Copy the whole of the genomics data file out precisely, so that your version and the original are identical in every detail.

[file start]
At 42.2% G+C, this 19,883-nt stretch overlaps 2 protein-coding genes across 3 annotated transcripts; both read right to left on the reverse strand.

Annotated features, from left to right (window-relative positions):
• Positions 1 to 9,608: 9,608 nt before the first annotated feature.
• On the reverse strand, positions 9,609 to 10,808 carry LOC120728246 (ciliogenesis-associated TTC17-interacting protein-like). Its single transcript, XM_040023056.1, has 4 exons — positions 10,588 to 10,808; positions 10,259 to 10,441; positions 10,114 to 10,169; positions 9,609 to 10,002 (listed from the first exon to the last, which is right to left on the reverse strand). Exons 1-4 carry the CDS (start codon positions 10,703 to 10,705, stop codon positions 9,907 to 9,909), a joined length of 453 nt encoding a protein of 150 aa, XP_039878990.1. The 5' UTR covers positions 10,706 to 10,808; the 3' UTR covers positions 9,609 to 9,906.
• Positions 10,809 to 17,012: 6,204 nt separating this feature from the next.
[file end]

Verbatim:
At 42.2% G+C, this 19,883-nt stretch overlaps 2 protein-coding genes across 3 annotated transcripts; both read right to left on the reverse strand.

Annotated features, from left to right (window-relative positions):
• Positions 1 to 9,608: 9,608 nt before the first annotated feature.
• On the reverse strand, positions 9,609 to 10,808 carry LOC120728246 (ciliogenesis-associated TTC17-interacting protein-like). Its single transcript, XM_040023056.1, has 4 exons — positions 10,588 to 10,808; positions 10,259 to 10,441; positions 10,114 to 10,169; positions 9,609 to 10,002 (listed from the first exon to the last, which is right to left on the reverse strand). Exons 1-4 carry the CDS (start codon positions 10,703 to 10,705, stop codon positions 9,907 to 9,909), a joined length of 453 nt encoding a protein of 150 aa, XP_039878990.1. The 5' UTR covers positions 10,706 to 10,808; the 3' UTR covers positions 9,609 to 9,906.
• Positions 10,809 to 17,012: 6,204 nt separating this feature from the next.